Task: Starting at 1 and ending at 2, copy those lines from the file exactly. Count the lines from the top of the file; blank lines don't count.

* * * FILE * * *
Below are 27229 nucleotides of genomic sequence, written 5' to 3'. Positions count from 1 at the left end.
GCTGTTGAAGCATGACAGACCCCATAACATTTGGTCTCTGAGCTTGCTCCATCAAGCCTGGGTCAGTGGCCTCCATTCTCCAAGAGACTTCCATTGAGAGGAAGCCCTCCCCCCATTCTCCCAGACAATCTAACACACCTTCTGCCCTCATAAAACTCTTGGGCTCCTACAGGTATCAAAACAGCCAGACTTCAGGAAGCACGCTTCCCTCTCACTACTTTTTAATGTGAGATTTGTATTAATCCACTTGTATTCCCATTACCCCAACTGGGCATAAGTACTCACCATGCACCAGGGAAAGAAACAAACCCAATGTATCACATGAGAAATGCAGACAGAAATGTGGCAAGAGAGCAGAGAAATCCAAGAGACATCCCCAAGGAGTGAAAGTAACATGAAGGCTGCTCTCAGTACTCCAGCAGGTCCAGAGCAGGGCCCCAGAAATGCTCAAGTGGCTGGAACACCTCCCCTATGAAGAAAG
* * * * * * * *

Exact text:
Below are 27229 nucleotides of genomic sequence, written 5' to 3'. Positions count from 1 at the left end.
GCTGTTGAAGCATGACAGACCCCATAACATTTGGTCTCTGAGCTTGCTCCATCAAGCCTGGGTCAGTGGCCTCCATTCTCCAAGAGACTTCCATTGAGAGGAAGCCCTCCCCCCATTCTCCCAGACAATCTAACACACCTTCTGCCCTCATAAAACTCTTGGGCTCCTACAGGTATCAAAACAGCCAGACTTCAGGAAGCACGCTTCCCTCTCACTACTTTTTAATGTGAGATTTGTATTAATCCACTTGTATTCCCATTACCCCAACTGGGCATAAGTACTCACCATGCACCAGGGAAAGAAACAAACCCAATGTATCACATGAGAAATGCAGACAGAAATGTGGCAAGAGAGCAGAGAAATCCAAGAGACATCCCCAAGGAGTGAAAGTAACATGAAGGCTGCTCTCAGTACTCCAGCAGGTCCAGAGCAGGGCCCCAGAAATGCTCAAGTGGCTGGAACACCTCCCCTATGAAGAAAG